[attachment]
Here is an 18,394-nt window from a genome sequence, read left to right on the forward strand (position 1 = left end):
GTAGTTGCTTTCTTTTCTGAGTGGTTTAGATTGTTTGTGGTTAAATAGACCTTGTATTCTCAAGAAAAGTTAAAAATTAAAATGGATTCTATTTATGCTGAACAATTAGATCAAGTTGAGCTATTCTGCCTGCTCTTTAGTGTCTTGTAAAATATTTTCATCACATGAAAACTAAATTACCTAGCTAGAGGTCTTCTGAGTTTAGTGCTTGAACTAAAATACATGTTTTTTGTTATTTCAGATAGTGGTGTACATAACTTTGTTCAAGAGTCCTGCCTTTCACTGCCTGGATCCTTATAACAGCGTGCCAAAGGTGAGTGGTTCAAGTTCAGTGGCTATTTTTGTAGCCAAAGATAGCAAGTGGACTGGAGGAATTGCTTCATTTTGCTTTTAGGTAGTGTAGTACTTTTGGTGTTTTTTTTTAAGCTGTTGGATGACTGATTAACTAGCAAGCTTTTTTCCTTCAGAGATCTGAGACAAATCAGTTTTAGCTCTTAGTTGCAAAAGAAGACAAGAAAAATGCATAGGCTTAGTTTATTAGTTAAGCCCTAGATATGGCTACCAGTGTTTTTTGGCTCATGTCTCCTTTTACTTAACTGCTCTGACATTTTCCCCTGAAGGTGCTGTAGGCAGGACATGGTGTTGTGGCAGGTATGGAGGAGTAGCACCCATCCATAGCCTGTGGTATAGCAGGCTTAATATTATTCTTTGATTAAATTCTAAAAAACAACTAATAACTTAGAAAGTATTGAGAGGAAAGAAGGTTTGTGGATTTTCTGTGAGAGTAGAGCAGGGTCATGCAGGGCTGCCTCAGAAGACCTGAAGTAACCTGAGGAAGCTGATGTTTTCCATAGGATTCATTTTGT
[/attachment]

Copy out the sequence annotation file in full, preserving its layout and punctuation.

Here is an 18,394-nt window from a genome sequence, read left to right on the forward strand (position 1 = left end):
GTAGTTGCTTTCTTTTCTGAGTGGTTTAGATTGTTTGTGGTTAAATAGACCTTGTATTCTCAAGAAAAGTTAAAAATTAAAATGGATTCTATTTATGCTGAACAATTAGATCAAGTTGAGCTATTCTGCCTGCTCTTTAGTGTCTTGTAAAATATTTTCATCACATGAAAACTAAATTACCTAGCTAGAGGTCTTCTGAGTTTAGTGCTTGAACTAAAATACATGTTTTTTGTTATTTCAGATAGTGGTGTACATAACTTTGTTCAAGAGTCCTGCCTTTCACTGCCTGGATCCTTATAACAGCGTGCCAAAGGTGAGTGGTTCAAGTTCAGTGGCTATTTTTGTAGCCAAAGATAGCAAGTGGACTGGAGGAATTGCTTCATTTTGCTTTTAGGTAGTGTAGTACTTTTGGTGTTTTTTTTTAAGCTGTTGGATGACTGATTAACTAGCAAGCTTTTTTCCTTCAGAGATCTGAGACAAATCAGTTTTAGCTCTTAGTTGCAAAAGAAGACAAGAAAAATGCATAGGCTTAGTTTATTAGTTAAGCCCTAGATATGGCTACCAGTGTTTTTTGGCTCATGTCTCCTTTTACTTAACTGCTCTGACATTTTCCCCTGAAGGTGCTGTAGGCAGGACATGGTGTTGTGGCAGGTATGGAGGAGTAGCACCCATCCATAGCCTGTGGTATAGCAGGCTTAATATTATTCTTTGATTAAATTCTAAAAAACAACTAATAACTTAGAAAGTATTGAGAGGAAAGAAGGTTTGTGGATTTTCTGTGAGAGTAGAGCAGGGTCATGCAGGGCTGCCTCAGAAGACCTGAAGTAACCTGAGGAAGCTGATGTTTTCCATAGGATTCATTTTGT